Life under the heel of Bruce Rattner and Frank Gehry in In the Footprint.
Ah, well - that way madness lies, ya know? So let's get back to In the Footprint, a kicky little show with music (no, I don't think it's quite "a musical") by New York's The Civilians about the attempts of various players to ram a new sports arena, with attendant malls and skyscrapers stuffed with high-end condos, down the collective throat of downtown Brooklyn.
You may shrug at the topic - what do the travails of Brooklyn have to do with Boston? But rest assured, the Civilians limn through this particular prism a devastating vision of millennial politics and, you know, how things get done. For what soon came clear about the Atlantic Yards project was that - as one disgruntled homeowner points out - no elected body or official had ever voted on it ever. And yet it was presented to the public as essentially a done deal, with a posse of media stars (Frank Gehry, Jay-Z) lining up in support of Rattner's bulldozing much of Prospect Heights. Indeed, as residents began to fight back against a veritable octopus of appointed agencies and authorities (each, of course, with its own acronym), they slowly realized that essentially, the city's bureaucracy had ceded Bruce Rattner the power to buy up much of their neighborhood on no authority other than his own. (And what's more, a lawsuit pointing out this sad state of affairs even lost out in court after a battle that lasted years.)
This portrait of civic sleaze is depressing enough, but where In the Footprint breaks from the pack is in its merciless dissection of the liberal political cover Rattner deployed to get his way. Dangling the usual goodie-basket of minimum-wage jobs and some token low-income housing, the Rattnerettes deftly deployed a strategy of divide-and-conquer that left local activists sputtering. With Jay-Z, basketball, and new jobs on his side, it was easy for Rattner to depict residents unhappy with the scheme as merely racist gentrifiers - which he promptly did. The resulting fireworks are sometimes ugly, but always pointedly funny - in fact, I can't think of a more accurate portrayal of the Way We Live Now that I've seen on any local stage in several years. And somehow the Civilians manage to keep sympathy with the community's many opposing viewpoints even as they lightly satirize them - except, of course, when it comes to the repulsive Rattner (who's portrayed by a Tonka truck) or the vapid Gehry (played by his latest titanium doodle).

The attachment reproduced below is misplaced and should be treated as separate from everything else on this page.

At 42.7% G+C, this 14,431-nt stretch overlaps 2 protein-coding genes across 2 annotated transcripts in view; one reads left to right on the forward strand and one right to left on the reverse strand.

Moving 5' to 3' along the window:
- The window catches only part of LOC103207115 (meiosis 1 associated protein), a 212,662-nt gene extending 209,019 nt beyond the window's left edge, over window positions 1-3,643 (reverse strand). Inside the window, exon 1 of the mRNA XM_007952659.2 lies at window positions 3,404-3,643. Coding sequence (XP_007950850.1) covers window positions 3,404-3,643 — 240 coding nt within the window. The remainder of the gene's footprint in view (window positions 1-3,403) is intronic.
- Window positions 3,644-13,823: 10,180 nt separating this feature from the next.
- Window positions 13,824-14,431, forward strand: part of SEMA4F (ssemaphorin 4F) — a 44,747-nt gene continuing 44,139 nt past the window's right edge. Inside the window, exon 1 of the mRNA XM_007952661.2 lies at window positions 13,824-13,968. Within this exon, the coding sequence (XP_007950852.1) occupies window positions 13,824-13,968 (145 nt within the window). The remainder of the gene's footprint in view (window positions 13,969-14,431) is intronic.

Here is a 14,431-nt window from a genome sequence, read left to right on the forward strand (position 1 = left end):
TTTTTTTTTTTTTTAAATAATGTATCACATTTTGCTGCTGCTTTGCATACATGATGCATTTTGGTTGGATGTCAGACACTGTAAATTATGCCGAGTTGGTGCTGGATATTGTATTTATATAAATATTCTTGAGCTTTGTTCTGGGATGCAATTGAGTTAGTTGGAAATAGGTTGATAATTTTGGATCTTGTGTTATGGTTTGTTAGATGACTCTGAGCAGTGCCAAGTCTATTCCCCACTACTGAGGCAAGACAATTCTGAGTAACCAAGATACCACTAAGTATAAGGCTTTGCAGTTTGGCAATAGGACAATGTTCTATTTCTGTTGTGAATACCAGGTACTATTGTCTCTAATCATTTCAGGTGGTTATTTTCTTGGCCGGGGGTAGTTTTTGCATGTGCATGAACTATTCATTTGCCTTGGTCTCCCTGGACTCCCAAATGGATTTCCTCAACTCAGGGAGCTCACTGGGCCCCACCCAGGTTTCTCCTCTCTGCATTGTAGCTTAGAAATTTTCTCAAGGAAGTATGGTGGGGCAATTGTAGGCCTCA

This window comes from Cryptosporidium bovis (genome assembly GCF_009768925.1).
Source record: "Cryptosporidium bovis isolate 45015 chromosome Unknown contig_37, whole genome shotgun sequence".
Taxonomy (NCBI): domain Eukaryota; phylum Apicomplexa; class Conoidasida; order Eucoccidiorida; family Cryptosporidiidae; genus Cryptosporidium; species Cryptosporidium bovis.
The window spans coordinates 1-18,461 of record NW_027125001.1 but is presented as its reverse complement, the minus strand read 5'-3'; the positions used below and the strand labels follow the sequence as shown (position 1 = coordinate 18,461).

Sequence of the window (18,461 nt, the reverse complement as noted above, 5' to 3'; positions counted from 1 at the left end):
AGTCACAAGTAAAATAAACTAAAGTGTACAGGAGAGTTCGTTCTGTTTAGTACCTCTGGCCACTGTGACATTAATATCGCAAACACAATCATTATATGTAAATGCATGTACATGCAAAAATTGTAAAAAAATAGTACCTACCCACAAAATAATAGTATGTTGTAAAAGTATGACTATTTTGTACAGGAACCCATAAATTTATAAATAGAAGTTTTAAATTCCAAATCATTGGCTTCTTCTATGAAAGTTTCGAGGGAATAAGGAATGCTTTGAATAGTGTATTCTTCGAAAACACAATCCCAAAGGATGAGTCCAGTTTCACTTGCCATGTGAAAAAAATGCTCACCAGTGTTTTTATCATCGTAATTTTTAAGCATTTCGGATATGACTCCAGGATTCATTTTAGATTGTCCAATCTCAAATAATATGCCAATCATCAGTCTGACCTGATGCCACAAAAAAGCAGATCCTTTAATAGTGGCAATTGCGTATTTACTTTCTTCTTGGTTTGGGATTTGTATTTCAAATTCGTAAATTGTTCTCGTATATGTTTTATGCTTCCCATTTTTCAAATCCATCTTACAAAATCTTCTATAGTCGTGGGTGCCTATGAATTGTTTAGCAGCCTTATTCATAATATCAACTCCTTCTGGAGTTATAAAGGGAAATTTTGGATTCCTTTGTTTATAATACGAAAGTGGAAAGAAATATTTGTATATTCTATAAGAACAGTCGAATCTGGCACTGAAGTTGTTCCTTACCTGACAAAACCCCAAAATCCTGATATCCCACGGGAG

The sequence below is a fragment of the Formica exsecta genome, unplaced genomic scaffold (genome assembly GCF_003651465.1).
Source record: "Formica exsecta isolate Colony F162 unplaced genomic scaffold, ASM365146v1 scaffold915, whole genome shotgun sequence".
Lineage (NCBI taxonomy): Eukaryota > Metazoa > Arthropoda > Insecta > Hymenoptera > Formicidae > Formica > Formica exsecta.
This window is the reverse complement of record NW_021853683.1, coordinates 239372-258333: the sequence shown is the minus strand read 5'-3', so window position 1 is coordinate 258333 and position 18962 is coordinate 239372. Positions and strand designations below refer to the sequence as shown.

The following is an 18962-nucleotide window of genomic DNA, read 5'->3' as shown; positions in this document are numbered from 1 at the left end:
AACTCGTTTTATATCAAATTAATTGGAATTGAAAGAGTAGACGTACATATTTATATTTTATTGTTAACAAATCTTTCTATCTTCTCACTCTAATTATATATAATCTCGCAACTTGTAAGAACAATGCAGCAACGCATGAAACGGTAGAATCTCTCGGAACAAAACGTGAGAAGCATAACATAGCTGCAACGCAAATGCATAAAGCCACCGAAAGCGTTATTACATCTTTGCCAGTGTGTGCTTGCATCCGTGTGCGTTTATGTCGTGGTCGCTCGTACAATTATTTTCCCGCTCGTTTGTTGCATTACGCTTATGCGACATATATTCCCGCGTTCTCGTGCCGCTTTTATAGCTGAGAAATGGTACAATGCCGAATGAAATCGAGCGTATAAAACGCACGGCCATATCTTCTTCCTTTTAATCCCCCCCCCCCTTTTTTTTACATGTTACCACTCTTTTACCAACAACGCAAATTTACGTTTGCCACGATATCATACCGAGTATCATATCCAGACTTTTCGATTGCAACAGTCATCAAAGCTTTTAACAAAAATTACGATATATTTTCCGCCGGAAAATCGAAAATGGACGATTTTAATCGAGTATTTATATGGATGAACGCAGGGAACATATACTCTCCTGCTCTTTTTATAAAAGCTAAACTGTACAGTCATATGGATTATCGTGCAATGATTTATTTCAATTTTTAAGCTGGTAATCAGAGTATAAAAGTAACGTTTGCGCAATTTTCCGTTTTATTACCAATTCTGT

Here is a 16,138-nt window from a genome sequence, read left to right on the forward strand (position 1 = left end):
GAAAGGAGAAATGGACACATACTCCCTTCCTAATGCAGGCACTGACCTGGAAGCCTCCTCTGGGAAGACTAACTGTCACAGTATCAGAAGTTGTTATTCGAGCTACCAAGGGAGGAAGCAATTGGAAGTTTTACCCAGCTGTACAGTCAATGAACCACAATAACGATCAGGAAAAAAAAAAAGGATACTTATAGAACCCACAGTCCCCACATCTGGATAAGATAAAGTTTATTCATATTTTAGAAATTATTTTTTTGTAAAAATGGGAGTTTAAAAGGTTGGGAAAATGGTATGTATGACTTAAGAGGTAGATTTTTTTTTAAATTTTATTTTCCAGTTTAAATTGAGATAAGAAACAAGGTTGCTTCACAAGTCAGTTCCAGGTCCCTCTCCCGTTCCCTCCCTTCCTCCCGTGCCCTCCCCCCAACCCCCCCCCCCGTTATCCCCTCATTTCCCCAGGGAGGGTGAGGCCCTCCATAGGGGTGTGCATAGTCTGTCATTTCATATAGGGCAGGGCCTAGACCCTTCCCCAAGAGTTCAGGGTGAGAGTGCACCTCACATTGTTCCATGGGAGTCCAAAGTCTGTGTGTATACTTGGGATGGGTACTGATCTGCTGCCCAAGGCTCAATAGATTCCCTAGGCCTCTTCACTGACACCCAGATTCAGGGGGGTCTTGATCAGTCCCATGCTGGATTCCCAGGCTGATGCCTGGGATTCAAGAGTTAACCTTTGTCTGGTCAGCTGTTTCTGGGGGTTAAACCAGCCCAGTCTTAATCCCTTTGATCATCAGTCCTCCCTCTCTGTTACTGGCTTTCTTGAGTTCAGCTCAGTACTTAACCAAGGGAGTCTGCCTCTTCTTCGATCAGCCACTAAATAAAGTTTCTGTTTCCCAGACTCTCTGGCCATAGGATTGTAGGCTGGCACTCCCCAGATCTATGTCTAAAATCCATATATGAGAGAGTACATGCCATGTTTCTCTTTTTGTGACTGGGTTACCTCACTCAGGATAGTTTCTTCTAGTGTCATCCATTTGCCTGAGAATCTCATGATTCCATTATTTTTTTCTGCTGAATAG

The six-member cast proves versatile and appealing, and Steve Cosson's script (as you might guess from the visual gambits above) skips lightly between satirical revue and editorial cartoon. Alas, the one gap in the show is its music, which plays like watered-down William Finn (with the requisite over-articulate lyrics); but even the score rights itself at the last minute, in a moving paean to the type of neighborhood that can never survive the steamroller of a sports arena. But at least, thanks to groups like The Civilians, the deaths of such places will be remembered.